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What Indonesia’s Support Means for the Trans-Pacific Partnership

Exclusive Interview With Indonesia's President-Elect Joko WidodoExclusive Interview With Indonesia's President-Elect Joko Widodo
Joko Widodo, Indonesia's president-elect, reacts during an interview in Jakarta, Indonesia, on Tuesday, Sept. 23, 2014. Photograph by Dimas Ardian — Bloomberg via Getty Images

As Congress considers one of the world’s biggest trade deals, many expect a tight vote. A majority of the 2016 presidential candidates, including Hillary Clinton, Bernie Sanders and Donald Trump, have spoken against the Trans Pacific Partnership. Key members of Congress who would normally lead the effort for passage of TPP have expressed initial concerns that the agreement may fall short of some of the rules they had hoped would be included.

But while the U.S. Congress appears undecided thus far, other countries are eager to join the trade deal. Last week, Indonesia’s President Joko Widodo announced that his country intends to join the 12 nations that have agreed to create the TPP. Indonesia alone would add about 250 million potential future customers for U.S. goods and services.

And this week, South Korea’s president reiterated the country’s desire to join the trade agreement (with its 50 million population). This comes as the Philippines and Thailand have also expressed support of the TPP. With Taiwan also interested, that adds an additional half billion potential customers whose economies are not part of TPP.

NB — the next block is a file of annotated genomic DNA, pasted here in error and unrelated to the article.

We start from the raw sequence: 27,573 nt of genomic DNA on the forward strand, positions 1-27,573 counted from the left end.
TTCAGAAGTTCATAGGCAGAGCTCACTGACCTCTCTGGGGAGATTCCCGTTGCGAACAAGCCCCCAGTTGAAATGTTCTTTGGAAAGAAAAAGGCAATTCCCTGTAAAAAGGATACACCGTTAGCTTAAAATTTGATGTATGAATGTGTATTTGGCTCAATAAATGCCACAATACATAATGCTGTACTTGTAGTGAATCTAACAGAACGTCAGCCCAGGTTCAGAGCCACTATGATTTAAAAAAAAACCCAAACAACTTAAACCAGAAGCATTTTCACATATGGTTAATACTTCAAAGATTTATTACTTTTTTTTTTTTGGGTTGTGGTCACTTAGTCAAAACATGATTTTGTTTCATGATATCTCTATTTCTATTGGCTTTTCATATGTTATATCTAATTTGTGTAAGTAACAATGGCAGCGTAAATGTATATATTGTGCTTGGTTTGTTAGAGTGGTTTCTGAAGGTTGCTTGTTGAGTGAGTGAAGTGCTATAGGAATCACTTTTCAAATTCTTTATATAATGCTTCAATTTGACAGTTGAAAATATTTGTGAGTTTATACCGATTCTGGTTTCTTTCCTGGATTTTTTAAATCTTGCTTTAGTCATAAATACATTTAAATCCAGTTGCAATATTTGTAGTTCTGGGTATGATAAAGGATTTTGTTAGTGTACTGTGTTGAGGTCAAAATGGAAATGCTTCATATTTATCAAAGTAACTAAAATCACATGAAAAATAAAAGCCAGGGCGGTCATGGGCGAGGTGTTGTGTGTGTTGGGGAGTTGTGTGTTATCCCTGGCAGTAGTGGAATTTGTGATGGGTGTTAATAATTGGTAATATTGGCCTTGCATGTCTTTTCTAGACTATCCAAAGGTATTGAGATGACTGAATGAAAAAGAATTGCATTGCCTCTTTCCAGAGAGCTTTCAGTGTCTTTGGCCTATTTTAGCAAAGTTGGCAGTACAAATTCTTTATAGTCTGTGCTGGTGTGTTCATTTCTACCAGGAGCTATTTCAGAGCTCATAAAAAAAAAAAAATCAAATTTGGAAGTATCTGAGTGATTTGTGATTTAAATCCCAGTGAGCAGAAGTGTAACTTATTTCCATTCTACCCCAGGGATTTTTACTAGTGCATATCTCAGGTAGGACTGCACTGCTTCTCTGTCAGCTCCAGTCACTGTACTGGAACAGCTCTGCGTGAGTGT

And while China is not included in the TPP, reformers in the country of 1.4 billion people foresee to some day qualifying to join the TPP, according to last week’s official Chinese Communist Part newspaper.

In short, there is a line at the door for countries seeing open markets and a rules-based system, embodied in TPP, as vital to their future well-being.

The TPP is critical to America’s national security and commercial interests. The turning point for America’s interests in Asia occurred two years ago when Japan decided to join the trade agreement. Before TPP, very few people would have imagined Japan and the United States concluding a free trade agreement, linking two of the largest market-oriented economies – at least not for decades. But even before Japan joined the TPP negotiations, a straw in the wind was Vietnam opting to join in – no country in the region on its face has an economy so very different from that of the United States as Vietnam does, and so willing to change.

While the current deal is huge, with its twelve original participants accounting for about 40% of world’s economic activity, focusing solely on TPP as it stands today would be a mistake. Members of Congress, skeptical of whether there was any reality to the promised “rebalancing of America’s relationship with Asia” should see it in TPP, not just as TPP is now, but as what it is likely to become.

America is not alone in paying greater attention to Asia. Its TPP partners in this hemisphere – Canada, Mexico, Chile and Peru —have the same vision. Their partners in Australia and New Zealand already do so.

Make no mistake. This vote is not just about another trade deal. It is about America’s future economic relationship with the largest and fastest growing part of the world.

Alan Wolff practices law in Washington D.C. with Dentons. He is a former U.S. Deputy Representative for Trade negotiations and is Chairman of the National Foreign Trade Council.